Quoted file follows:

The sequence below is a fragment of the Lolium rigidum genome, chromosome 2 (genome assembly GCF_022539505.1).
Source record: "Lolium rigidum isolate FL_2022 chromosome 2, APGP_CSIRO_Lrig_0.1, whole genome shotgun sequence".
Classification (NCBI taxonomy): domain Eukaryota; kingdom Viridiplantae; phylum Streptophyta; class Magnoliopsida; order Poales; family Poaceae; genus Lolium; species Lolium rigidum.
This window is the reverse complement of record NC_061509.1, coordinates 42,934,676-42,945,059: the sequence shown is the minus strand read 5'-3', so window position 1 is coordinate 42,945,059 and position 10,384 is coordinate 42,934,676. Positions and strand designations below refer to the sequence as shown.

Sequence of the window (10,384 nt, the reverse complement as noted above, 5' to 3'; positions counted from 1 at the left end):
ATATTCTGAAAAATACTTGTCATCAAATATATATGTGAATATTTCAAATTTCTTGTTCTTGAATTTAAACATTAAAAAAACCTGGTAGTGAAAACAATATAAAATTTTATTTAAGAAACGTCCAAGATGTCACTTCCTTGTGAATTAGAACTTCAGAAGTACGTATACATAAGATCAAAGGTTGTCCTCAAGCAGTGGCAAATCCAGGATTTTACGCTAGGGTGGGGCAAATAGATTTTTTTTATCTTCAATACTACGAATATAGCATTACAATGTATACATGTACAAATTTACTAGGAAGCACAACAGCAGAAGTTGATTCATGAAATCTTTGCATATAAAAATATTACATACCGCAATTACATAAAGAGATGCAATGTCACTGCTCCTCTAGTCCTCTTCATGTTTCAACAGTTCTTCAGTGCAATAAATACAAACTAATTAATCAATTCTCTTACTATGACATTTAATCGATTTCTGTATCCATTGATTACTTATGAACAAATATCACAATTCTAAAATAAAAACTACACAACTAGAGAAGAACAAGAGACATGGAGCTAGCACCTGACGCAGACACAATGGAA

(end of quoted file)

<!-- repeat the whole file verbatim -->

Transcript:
The sequence below is a fragment of the Lolium rigidum genome, chromosome 2 (genome assembly GCF_022539505.1).
Source record: "Lolium rigidum isolate FL_2022 chromosome 2, APGP_CSIRO_Lrig_0.1, whole genome shotgun sequence".
Classification (NCBI taxonomy): domain Eukaryota; kingdom Viridiplantae; phylum Streptophyta; class Magnoliopsida; order Poales; family Poaceae; genus Lolium; species Lolium rigidum.
This window is the reverse complement of record NC_061509.1, coordinates 42,934,676-42,945,059: the sequence shown is the minus strand read 5'-3', so window position 1 is coordinate 42,945,059 and position 10,384 is coordinate 42,934,676. Positions and strand designations below refer to the sequence as shown.

Sequence of the window (10,384 nt, the reverse complement as noted above, 5' to 3'; positions counted from 1 at the left end):
ATATTCTGAAAAATACTTGTCATCAAATATATATGTGAATATTTCAAATTTCTTGTTCTTGAATTTAAACATTAAAAAAACCTGGTAGTGAAAACAATATAAAATTTTATTTAAGAAACGTCCAAGATGTCACTTCCTTGTGAATTAGAACTTCAGAAGTACGTATACATAAGATCAAAGGTTGTCCTCAAGCAGTGGCAAATCCAGGATTTTACGCTAGGGTGGGGCAAATAGATTTTTTTTATCTTCAATACTACGAATATAGCATTACAATGTATACATGTACAAATTTACTAGGAAGCACAACAGCAGAAGTTGATTCATGAAATCTTTGCATATAAAAATATTACATACCGCAATTACATAAAGAGATGCAATGTCACTGCTCCTCTAGTCCTCTTCATGTTTCAACAGTTCTTCAGTGCAATAAATACAAACTAATTAATCAATTCTCTTACTATGACATTTAATCGATTTCTGTATCCATTGATTACTTATGAACAAATATCACAATTCTAAAATAAAAACTACACAACTAGAGAAGAACAAGAGACATGGAGCTAGCACCTGACGCAGACACAATGGAA